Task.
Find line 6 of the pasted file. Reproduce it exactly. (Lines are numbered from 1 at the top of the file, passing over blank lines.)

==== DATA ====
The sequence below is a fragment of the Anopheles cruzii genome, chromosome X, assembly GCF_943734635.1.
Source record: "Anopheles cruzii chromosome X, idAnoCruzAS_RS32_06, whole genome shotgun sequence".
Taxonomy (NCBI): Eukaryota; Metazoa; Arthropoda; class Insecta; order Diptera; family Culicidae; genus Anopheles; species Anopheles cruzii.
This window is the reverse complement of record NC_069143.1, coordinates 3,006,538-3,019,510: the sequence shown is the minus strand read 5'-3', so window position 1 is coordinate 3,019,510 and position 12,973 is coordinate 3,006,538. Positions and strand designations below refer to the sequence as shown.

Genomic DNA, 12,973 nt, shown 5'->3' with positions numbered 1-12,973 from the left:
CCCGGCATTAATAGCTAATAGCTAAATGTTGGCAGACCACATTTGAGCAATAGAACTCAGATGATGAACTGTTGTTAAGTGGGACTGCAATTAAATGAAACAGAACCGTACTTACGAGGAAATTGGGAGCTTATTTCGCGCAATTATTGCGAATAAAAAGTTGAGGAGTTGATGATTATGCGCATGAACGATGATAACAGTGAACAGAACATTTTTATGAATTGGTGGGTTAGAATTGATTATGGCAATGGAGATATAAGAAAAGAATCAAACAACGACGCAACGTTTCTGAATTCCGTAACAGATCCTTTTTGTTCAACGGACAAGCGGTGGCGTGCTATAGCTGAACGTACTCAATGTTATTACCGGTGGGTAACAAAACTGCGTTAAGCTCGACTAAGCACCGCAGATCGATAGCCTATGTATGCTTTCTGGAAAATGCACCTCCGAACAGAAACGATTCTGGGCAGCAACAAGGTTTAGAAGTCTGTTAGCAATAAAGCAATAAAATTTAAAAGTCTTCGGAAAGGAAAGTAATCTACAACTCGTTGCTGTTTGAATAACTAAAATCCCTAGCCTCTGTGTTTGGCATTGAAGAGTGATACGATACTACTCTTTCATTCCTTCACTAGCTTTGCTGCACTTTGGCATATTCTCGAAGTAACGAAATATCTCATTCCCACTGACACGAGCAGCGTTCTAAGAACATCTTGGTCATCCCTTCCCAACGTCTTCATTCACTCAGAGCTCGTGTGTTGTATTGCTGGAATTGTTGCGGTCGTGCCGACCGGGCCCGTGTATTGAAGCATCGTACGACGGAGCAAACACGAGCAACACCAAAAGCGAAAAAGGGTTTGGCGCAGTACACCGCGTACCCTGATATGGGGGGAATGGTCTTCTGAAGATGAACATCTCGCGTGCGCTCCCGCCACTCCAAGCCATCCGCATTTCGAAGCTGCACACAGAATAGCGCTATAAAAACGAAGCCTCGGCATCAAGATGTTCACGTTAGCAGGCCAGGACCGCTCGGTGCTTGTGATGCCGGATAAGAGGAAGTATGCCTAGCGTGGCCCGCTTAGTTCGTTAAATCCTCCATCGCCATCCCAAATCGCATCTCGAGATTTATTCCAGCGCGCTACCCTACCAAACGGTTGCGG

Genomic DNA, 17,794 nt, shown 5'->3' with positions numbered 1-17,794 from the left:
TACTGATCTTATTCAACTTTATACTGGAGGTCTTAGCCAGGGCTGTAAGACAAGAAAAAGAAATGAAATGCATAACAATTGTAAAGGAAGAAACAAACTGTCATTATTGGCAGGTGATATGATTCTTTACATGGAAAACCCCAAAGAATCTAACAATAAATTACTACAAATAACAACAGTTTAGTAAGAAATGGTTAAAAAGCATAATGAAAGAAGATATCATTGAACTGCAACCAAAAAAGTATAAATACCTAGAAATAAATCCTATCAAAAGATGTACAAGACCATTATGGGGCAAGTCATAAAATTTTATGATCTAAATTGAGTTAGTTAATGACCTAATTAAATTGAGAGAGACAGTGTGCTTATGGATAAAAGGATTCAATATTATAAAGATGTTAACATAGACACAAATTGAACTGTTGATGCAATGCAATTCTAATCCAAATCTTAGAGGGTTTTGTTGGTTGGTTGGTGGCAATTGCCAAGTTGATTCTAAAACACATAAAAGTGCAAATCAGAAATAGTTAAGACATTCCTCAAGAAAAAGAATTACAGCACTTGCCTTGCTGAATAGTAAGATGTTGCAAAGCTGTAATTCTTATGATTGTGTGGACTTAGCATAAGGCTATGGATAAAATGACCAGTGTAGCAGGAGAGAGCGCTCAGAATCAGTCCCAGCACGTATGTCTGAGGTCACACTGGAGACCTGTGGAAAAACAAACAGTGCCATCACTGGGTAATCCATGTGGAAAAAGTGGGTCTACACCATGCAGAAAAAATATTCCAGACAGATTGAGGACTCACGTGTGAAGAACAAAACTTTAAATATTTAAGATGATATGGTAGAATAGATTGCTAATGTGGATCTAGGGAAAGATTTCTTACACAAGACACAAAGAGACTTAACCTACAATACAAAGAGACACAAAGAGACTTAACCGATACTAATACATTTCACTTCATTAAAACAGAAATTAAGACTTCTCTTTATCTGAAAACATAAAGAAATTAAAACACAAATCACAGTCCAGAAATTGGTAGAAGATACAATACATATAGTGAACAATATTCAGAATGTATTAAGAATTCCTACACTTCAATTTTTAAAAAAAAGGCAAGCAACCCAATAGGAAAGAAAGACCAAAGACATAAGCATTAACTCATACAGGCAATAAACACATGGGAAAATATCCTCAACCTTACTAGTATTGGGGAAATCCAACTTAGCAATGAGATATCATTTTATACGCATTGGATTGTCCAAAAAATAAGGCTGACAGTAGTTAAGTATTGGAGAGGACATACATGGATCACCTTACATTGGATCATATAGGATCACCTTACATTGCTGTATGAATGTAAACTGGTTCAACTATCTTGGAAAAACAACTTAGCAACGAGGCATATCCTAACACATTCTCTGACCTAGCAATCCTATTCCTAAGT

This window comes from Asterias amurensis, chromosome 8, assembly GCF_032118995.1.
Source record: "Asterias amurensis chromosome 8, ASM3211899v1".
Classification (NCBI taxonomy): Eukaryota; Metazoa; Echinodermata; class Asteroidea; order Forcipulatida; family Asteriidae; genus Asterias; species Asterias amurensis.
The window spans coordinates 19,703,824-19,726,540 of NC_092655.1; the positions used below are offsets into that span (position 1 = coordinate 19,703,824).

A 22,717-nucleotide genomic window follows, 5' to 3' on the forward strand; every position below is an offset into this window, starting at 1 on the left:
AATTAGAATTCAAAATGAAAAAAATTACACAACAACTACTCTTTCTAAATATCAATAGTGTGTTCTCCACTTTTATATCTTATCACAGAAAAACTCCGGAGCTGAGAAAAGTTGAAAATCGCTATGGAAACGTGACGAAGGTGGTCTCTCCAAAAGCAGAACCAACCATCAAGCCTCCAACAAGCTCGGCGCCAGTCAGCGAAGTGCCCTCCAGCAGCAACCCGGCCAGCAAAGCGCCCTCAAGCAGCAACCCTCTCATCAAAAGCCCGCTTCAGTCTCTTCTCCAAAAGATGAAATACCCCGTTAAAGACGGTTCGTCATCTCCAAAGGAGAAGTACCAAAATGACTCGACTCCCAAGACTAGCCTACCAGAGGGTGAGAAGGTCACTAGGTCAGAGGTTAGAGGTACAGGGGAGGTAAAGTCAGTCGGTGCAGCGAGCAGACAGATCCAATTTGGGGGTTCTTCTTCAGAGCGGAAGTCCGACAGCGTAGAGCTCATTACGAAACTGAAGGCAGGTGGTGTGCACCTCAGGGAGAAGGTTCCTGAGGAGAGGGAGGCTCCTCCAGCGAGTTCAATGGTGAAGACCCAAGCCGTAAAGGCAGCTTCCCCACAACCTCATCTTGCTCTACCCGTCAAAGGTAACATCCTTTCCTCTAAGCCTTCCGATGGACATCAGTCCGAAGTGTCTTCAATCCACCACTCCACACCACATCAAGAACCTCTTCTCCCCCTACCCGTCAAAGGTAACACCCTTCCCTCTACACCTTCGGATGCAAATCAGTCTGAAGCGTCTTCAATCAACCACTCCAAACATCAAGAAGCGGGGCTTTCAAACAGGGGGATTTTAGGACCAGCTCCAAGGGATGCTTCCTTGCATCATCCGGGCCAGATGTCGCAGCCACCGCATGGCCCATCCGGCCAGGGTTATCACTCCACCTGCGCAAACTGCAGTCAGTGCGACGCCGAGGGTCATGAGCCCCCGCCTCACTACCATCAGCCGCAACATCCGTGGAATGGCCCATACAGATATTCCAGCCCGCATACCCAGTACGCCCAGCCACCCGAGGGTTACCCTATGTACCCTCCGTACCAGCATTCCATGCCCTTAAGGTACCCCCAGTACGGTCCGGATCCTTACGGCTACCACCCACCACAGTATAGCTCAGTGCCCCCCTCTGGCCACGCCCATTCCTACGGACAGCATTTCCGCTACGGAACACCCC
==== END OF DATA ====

CCCGGCATTAATAGCTAATAGCTAAATGTTGGCAGACCACATTTGAGCAATAGAACTCAGATGATGAACTGTTGTTAAGTGGGACTGCAATTAAATGAAACAGAACCGTACTTACGAGGAAATTGGGAGCTTATTTCGCGCAATTATTGCGAATAAAAAGTTGAGGAGTTGATGATTATGCGCATGAACGATGATAACAGTGAACAGAACATTTTTATGAATTGGTGGGTTAGAATTGATTATGGCAATGGAGATATAAGAAAAGAATCAAACAACGACGCAACGTTTCTGAATTCCGTAACAGATCCTTTTTGTTCAACGGACAAGCGGTGGCGTGCTATAGCTGAACGTACTCAATGTTATTACCGGTGGGTAACAAAACTGCGTTAAGCTCGACTAAGCACCGCAGATCGATAGCCTATGTATGCTTTCTGGAAAATGCACCTCCGAACAGAAACGATTCTGGGCAGCAACAAGGTTTAGAAGTCTGTTAGCAATAAAGCAATAAAATTTAAAAGTCTTCGGAAAGGAAAGTAATCTACAACTCGTTGCTGTTTGAATAACTAAAATCCCTAGCCTCTGTGTTTGGCATTGAAGAGTGATACGATACTACTCTTTCATTCCTTCACTAGCTTTGCTGCACTTTGGCATATTCTCGAAGTAACGAAATATCTCATTCCCACTGACACGAGCAGCGTTCTAAGAACATCTTGGTCATCCCTTCCCAACGTCTTCATTCACTCAGAGCTCGTGTGTTGTATTGCTGGAATTGTTGCGGTCGTGCCGACCGGGCCCGTGTATTGAAGCATCGTACGACGGAGCAAACACGAGCAACACCAAAAGCGAAAAAGGGTTTGGCGCAGTACACCGCGTACCCTGATATGGGGGGAATGGTCTTCTGAAGATGAACATCTCGCGTGCGCTCCCGCCACTCCAAGCCATCCGCATTTCGAAGCTGCACACAGAATAGCGCTATAAAAACGAAGCCTCGGCATCAAGATGTTCACGTTAGCAGGCCAGGACCGCTCGGTGCTTGTGATGCCGGATAAGAGGAAGTATGCCTAGCGTGGCCCGCTTAGTTCGTTAAATCCTCCATCGCCATCCCAAATCGCATCTCGAGATTTATTCCAGCGCGCTACCCTACCAAACGGTTGCGG